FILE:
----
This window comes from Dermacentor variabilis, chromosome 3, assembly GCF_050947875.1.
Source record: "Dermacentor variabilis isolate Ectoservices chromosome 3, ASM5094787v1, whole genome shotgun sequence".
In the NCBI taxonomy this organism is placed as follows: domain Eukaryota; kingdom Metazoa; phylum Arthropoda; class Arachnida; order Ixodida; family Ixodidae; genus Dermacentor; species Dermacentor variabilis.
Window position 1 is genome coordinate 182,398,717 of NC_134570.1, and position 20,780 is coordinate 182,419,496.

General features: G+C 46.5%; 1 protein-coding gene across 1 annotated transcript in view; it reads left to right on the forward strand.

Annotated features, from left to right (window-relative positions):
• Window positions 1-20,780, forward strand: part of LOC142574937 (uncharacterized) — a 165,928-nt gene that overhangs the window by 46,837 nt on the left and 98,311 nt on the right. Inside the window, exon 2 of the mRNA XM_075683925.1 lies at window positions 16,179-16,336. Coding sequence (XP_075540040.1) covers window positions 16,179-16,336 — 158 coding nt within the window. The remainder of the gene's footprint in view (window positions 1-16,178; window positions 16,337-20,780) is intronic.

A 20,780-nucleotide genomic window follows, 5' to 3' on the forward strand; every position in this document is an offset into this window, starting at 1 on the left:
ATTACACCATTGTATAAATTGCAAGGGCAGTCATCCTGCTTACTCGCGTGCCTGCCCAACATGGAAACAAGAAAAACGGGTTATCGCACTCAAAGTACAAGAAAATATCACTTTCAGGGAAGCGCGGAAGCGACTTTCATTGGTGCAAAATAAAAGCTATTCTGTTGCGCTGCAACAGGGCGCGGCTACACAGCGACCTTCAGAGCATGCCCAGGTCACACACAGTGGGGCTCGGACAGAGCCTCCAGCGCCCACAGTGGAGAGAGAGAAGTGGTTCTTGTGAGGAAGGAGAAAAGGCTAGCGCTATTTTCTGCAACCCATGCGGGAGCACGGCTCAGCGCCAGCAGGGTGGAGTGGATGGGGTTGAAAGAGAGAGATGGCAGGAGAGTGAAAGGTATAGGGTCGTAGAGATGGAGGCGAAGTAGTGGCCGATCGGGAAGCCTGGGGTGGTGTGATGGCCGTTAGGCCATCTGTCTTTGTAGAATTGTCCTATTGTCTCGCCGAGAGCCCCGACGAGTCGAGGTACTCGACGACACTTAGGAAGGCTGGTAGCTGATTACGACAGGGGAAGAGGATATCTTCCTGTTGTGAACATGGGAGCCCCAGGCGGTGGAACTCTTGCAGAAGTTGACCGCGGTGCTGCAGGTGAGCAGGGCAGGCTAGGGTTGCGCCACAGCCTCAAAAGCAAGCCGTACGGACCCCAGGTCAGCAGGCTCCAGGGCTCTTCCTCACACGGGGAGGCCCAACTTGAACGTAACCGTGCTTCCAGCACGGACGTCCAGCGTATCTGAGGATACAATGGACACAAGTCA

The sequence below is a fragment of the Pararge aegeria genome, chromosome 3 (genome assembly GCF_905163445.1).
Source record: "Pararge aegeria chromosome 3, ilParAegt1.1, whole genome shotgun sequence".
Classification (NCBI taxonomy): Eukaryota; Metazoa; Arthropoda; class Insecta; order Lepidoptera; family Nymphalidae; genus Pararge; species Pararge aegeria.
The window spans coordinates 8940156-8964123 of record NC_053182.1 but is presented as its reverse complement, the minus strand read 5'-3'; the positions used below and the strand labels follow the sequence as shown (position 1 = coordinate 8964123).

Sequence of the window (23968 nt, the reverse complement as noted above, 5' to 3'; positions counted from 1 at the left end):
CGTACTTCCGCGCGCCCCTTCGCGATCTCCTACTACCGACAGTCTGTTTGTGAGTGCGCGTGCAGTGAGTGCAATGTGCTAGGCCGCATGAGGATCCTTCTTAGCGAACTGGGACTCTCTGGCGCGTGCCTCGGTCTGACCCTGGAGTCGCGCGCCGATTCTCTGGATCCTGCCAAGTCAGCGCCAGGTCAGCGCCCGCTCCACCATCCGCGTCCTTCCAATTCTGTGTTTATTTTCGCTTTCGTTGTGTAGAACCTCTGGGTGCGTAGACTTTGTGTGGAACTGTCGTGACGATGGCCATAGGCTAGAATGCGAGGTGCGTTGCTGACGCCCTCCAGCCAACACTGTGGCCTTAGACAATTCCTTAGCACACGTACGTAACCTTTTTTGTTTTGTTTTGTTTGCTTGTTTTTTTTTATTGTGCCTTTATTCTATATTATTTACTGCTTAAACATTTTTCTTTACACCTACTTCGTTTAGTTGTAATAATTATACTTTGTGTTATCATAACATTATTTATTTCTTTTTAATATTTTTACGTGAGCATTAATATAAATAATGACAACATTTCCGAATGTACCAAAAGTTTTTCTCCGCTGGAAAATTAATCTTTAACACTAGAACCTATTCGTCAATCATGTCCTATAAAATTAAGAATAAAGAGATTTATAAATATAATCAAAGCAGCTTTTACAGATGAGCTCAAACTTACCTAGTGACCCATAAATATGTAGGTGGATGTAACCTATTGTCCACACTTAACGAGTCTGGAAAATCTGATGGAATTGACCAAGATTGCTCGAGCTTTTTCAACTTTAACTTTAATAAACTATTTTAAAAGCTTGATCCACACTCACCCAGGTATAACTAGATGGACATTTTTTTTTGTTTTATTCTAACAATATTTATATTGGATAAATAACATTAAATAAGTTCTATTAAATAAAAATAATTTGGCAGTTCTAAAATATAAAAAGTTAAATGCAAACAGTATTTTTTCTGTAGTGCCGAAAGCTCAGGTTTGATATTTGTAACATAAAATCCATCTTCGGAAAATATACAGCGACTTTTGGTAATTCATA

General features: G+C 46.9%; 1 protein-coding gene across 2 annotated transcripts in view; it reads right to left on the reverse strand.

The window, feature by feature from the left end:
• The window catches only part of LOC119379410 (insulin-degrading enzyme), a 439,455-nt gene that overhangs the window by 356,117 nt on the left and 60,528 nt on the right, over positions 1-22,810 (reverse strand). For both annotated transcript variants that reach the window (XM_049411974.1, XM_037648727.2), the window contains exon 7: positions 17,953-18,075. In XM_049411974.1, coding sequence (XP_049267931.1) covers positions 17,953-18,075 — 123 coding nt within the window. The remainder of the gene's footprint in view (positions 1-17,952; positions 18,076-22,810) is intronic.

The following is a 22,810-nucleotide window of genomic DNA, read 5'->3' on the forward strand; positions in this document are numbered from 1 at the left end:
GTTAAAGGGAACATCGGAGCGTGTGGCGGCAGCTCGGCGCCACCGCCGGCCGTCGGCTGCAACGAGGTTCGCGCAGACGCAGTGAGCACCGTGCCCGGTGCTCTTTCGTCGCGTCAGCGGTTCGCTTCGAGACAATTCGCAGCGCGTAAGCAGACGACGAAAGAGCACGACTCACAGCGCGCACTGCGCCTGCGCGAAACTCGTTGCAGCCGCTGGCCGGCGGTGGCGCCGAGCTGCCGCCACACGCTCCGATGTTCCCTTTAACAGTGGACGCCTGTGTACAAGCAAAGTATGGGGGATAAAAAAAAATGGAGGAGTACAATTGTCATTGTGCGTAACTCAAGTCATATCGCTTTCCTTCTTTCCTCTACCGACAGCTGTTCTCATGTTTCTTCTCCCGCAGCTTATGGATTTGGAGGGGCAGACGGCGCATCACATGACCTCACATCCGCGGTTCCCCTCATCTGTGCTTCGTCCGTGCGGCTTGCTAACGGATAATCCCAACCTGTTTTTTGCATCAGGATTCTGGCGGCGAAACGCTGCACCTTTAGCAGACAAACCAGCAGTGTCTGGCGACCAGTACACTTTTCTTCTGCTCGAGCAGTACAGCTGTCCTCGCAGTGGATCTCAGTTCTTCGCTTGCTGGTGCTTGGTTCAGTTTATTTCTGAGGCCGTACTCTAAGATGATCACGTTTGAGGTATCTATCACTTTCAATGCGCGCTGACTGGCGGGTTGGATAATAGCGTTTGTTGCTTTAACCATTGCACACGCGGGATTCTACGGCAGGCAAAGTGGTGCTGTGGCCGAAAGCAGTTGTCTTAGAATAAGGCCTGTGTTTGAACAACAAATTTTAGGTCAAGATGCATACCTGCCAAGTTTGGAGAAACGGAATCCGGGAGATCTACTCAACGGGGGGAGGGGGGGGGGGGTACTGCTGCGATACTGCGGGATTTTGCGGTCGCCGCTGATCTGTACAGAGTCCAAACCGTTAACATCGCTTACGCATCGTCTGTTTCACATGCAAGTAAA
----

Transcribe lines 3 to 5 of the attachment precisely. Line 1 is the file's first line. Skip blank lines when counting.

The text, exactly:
In the NCBI taxonomy this organism is placed as follows: domain Eukaryota; kingdom Metazoa; phylum Arthropoda; class Arachnida; order Ixodida; family Ixodidae; genus Dermacentor; species Dermacentor variabilis.
Window position 1 is genome coordinate 182,398,717 of NC_134570.1, and position 20,780 is coordinate 182,419,496.

General features: G+C 46.5%; 1 protein-coding gene across 1 annotated transcript in view; it reads left to right on the forward strand.